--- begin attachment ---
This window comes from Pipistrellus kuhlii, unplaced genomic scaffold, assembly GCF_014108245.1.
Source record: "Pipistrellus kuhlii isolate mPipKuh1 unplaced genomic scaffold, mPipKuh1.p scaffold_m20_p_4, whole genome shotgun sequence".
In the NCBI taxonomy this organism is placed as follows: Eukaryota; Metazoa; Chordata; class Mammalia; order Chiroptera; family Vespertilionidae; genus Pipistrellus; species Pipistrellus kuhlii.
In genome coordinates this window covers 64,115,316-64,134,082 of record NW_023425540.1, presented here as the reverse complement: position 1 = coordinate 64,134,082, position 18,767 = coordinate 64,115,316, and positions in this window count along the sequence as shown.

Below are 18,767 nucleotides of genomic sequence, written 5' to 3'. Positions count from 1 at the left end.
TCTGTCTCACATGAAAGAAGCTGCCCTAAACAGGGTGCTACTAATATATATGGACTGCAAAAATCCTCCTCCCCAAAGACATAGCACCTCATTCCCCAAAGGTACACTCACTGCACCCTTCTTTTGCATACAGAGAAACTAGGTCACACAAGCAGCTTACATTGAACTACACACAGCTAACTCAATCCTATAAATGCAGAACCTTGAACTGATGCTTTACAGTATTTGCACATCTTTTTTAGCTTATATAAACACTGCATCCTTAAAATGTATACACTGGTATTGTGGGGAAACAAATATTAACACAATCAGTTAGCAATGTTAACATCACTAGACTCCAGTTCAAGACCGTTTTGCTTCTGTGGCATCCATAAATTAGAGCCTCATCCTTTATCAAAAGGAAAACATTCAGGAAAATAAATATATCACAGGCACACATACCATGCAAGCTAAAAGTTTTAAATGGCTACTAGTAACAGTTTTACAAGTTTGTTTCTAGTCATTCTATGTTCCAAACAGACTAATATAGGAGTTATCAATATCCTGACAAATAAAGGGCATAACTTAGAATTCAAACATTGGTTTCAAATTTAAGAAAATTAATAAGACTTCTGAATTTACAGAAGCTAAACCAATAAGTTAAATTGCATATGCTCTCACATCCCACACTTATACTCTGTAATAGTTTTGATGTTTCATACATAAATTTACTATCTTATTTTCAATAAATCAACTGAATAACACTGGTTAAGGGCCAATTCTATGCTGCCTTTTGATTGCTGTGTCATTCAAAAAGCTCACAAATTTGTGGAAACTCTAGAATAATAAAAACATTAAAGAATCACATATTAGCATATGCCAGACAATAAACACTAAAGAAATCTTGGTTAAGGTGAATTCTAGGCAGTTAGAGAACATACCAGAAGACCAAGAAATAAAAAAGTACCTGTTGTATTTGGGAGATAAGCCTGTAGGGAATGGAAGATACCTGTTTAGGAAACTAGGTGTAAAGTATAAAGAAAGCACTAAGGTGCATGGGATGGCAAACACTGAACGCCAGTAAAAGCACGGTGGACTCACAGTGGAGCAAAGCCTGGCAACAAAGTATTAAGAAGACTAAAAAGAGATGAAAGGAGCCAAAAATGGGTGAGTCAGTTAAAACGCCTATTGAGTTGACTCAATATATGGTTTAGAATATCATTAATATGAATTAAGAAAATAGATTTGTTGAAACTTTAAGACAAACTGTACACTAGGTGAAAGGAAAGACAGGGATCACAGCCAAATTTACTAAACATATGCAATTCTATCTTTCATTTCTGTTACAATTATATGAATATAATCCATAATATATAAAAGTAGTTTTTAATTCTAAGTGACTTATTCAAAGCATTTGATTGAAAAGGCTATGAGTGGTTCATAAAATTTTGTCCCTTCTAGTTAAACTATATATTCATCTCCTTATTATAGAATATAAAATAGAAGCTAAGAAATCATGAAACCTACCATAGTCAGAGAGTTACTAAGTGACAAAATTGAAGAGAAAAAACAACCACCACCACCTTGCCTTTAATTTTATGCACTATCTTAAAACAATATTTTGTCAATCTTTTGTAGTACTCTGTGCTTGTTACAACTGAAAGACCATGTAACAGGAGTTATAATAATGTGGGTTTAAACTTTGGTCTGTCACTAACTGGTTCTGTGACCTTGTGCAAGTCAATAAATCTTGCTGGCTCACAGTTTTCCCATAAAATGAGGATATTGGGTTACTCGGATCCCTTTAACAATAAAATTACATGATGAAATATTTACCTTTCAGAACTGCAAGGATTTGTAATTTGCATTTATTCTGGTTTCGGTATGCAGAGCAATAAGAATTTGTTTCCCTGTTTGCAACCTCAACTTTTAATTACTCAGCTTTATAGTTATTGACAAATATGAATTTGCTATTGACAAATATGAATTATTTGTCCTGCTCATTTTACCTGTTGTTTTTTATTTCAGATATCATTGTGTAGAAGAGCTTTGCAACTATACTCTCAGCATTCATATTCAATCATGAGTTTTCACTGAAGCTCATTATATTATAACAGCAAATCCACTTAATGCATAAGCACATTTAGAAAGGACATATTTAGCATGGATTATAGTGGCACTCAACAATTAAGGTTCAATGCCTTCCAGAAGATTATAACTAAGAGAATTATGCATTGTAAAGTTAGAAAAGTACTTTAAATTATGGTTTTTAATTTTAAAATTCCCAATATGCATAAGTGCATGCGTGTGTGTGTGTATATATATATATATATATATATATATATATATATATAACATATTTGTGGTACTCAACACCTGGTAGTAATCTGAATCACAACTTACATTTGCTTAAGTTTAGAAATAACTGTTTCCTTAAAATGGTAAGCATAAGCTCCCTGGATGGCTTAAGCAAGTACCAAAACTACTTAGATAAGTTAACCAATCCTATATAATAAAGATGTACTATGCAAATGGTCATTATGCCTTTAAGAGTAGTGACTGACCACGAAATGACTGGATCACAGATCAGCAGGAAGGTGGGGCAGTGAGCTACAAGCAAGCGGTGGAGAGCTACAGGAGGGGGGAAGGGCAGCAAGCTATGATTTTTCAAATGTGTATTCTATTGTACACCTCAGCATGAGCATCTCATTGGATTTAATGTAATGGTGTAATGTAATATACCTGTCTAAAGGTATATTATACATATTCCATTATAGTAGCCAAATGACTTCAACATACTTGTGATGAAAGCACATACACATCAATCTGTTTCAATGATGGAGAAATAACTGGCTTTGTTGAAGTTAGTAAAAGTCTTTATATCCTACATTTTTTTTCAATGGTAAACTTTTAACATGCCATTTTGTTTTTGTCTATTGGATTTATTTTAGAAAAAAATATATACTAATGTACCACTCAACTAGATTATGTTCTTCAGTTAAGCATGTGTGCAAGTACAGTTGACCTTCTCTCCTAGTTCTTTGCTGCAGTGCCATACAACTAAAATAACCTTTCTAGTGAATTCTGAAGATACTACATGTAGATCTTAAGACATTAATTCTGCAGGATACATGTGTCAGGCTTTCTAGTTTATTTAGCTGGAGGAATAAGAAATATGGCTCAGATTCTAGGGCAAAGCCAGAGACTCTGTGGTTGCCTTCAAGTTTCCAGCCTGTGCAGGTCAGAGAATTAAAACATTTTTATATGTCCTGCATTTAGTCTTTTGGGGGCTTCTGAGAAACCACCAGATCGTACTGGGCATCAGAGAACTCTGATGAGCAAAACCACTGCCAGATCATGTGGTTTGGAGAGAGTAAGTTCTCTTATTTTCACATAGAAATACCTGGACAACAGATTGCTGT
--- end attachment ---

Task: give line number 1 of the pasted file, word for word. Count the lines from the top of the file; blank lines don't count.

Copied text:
This window comes from Pipistrellus kuhlii, unplaced genomic scaffold, assembly GCF_014108245.1.